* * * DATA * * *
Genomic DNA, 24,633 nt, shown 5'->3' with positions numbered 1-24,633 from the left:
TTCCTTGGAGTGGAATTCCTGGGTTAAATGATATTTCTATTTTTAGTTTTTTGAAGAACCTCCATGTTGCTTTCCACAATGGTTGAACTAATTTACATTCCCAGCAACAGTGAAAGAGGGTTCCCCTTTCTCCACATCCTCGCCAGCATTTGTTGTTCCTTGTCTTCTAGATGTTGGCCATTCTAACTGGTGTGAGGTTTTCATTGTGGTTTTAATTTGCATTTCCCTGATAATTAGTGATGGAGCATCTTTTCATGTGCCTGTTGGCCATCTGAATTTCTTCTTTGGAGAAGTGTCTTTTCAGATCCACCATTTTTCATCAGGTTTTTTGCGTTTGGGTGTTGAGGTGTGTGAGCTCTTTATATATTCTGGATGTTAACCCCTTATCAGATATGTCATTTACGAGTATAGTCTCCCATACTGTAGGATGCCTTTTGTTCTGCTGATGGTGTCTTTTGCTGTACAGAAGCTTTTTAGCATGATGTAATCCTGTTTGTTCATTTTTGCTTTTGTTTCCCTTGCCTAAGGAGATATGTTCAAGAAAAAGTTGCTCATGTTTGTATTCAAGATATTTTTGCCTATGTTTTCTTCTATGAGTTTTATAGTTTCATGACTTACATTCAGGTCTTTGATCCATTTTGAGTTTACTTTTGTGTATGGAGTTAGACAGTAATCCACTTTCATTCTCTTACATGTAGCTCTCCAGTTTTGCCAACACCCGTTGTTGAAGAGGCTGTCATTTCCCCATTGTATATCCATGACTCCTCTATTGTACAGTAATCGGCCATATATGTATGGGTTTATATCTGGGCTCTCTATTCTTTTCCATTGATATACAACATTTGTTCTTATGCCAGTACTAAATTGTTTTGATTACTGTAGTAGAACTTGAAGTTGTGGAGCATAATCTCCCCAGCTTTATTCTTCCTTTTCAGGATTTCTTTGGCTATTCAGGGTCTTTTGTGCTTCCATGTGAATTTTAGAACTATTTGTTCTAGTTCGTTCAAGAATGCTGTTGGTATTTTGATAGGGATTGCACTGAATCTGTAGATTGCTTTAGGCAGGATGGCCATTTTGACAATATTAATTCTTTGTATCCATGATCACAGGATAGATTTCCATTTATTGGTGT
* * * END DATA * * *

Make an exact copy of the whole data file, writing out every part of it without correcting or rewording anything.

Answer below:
Genomic DNA, 24,633 nt, shown 5'->3' with positions numbered 1-24,633 from the left:
TTCCTTGGAGTGGAATTCCTGGGTTAAATGATATTTCTATTTTTAGTTTTTTGAAGAACCTCCATGTTGCTTTCCACAATGGTTGAACTAATTTACATTCCCAGCAACAGTGAAAGAGGGTTCCCCTTTCTCCACATCCTCGCCAGCATTTGTTGTTCCTTGTCTTCTAGATGTTGGCCATTCTAACTGGTGTGAGGTTTTCATTGTGGTTTTAATTTGCATTTCCCTGATAATTAGTGATGGAGCATCTTTTCATGTGCCTGTTGGCCATCTGAATTTCTTCTTTGGAGAAGTGTCTTTTCAGATCCACCATTTTTCATCAGGTTTTTTGCGTTTGGGTGTTGAGGTGTGTGAGCTCTTTATATATTCTGGATGTTAACCCCTTATCAGATATGTCATTTACGAGTATAGTCTCCCATACTGTAGGATGCCTTTTGTTCTGCTGATGGTGTCTTTTGCTGTACAGAAGCTTTTTAGCATGATGTAATCCTGTTTGTTCATTTTTGCTTTTGTTTCCCTTGCCTAAGGAGATATGTTCAAGAAAAAGTTGCTCATGTTTGTATTCAAGATATTTTTGCCTATGTTTTCTTCTATGAGTTTTATAGTTTCATGACTTACATTCAGGTCTTTGATCCATTTTGAGTTTACTTTTGTGTATGGAGTTAGACAGTAATCCACTTTCATTCTCTTACATGTAGCTCTCCAGTTTTGCCAACACCCGTTGTTGAAGAGGCTGTCATTTCCCCATTGTATATCCATGACTCCTCTATTGTACAGTAATCGGCCATATATGTATGGGTTTATATCTGGGCTCTCTATTCTTTTCCATTGATATACAACATTTGTTCTTATGCCAGTACTAAATTGTTTTGATTACTGTAGTAGAACTTGAAGTTGTGGAGCATAATCTCCCCAGCTTTATTCTTCCTTTTCAGGATTTCTTTGGCTATTCAGGGTCTTTTGTGCTTCCATGTGAATTTTAGAACTATTTGTTCTAGTTCGTTCAAGAATGCTGTTGGTATTTTGATAGGGATTGCACTGAATCTGTAGATTGCTTTAGGCAGGATGGCCATTTTGACAATATTAATTCTTTGTATCCATGATCACAGGATAGATTTCCATTTATTGGTGT